Biosphere Reserves – Learning Sites for Sustainable Development

©UNESCO

Biosphere reserves are areas comprising terrestrial, marine and coastal ecosystems. Each reserve promotes solutions reconciling the conservation of biodiversity with its sustainable use.

Biosphere reserves are ‘Science for Sustainability support sites’ – special places for testing interdisciplinary approaches to understanding and managing changes and interactions between social and ecological systems, including conflict prevention and management of biodiversity.

Biosphere reserves are nominated by national governments and remain under the sovereign jurisdiction of the states where they are located. Their status is internationally recognized.

There are 631 biosphere reserves in 119  countries, including 14 transboundary sites. They are distributed as follows:

  • 64 in 28 countries in Africa
  • 27 in 11 countries in the Arab States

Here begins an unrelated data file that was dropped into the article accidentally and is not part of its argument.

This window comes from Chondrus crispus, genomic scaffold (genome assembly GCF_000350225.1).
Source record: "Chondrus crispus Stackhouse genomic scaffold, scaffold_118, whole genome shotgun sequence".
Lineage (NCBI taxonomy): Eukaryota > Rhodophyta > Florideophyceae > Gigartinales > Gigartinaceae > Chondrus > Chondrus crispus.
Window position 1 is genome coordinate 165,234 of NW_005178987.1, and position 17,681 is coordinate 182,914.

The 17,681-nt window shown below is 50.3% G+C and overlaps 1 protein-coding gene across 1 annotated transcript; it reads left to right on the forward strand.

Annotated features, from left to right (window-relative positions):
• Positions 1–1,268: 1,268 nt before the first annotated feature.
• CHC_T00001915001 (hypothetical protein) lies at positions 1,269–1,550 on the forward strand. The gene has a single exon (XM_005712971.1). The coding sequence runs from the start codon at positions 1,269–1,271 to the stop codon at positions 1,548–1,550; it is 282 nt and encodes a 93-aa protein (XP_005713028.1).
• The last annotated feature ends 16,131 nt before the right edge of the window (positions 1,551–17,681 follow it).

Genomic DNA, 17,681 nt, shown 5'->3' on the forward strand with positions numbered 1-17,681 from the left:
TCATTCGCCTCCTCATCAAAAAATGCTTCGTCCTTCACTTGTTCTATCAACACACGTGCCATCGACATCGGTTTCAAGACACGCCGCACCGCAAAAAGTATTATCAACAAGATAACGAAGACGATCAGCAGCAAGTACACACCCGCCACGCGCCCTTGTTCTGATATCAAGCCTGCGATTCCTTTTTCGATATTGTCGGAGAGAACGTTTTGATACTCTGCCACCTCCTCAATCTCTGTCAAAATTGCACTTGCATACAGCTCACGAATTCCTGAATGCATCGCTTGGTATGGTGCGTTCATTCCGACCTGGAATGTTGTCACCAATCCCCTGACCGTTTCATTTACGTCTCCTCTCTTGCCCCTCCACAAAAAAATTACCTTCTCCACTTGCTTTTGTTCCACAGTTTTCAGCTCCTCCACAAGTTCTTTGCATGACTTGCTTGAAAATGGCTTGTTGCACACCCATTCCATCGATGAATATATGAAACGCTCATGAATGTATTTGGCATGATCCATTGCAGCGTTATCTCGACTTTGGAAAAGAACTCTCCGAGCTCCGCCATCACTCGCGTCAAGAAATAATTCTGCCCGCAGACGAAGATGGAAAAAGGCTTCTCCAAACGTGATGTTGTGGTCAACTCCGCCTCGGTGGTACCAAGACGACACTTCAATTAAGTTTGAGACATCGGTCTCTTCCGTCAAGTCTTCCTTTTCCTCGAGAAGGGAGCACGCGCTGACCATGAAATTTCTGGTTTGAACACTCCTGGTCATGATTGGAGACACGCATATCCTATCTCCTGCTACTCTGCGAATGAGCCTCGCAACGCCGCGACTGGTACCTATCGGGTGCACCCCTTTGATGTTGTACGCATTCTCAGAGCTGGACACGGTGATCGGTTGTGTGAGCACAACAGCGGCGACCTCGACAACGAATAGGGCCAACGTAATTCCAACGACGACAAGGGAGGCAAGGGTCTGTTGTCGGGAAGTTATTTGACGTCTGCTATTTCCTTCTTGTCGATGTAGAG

• 130 in 23 countries in Asia and the Pacific
  • 290 in 36 countries in Europe and North America
  • 120 in 21 countries in Latin America and the Caribbean.

Three zones, one biosphere reserve!

Biosphere reserves have three interrelated zones that aim to fulfil three complementary and mutually reinforcing functions:

  • The core area(s) comprises a strictly protected ecosystem that contributes to the conservation of landscapes, ecosystems, species and genetic variation.
  • The buffer zone surrounds or adjoins the core areas, and is used for activities compatible with sound ecological practices that can reinforce scientific research, monitoring, training and education.
  • The transition area is the part of the reserve where the greatest activity is allowed, fostering economic and human development that is socio-culturally and ecologically sustainable.
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